Investigate has also discovered a director of Glenn’s New Zealand company Vanguard Logistics is embroiled in a massive $20 million banking collapse and fraud investigation in the Caribbean – potentially staring down the barrel of a prosecution. Adding extra salt to the story, one of the director’s alleged associates teamed up with a murderer and an armed robber in a separate banking scandal to stage what the US Department of Justice is calling “the largest non-drug-related money-laundering operation ever brought to justice”.

So again, did Labour do any background research on its single largest campaign donor, or did the party just take the money and hope?

The story of Owen Glenn’s involvement in bringing Labour back to power is an interesting one. Born in India 66 years ago, his parents returned to England soon after, before emigrating to New Zealand when Glenn was six. According to a brief biography in the NZ Herald last year, he attended Auckland’s Mt Roskill Grammar before leaving at 15, in 1955, to join Tasman Empire Airways Ltd, or TEAL, the forerunner of Air New Zealand, as a cargo handler. He left the country in 1966 to seek his fortune, and hasn’t returned to live since. He is listed, variously, as a resident of Australia and the United States.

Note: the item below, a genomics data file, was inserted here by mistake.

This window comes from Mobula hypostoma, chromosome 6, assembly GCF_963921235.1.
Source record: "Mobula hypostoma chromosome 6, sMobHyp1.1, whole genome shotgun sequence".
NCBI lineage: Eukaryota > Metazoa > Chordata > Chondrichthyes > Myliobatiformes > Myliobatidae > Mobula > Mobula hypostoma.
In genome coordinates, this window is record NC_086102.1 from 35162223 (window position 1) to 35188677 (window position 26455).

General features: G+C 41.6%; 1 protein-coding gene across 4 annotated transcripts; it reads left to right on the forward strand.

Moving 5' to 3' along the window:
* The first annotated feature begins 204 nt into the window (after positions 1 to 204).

But from relatively obscure beginnings, Owen Glenn shot to comparative fame in New Zealand early last year, when he donated what is believed to be one of the largest sums of money ever in this country to a philanthropic cause: $7.5 million to the University of Auckland School of Business. In return for this generosity, the University has agreed to name its new building, currently under construction, “The Owen G. Glenn Building”.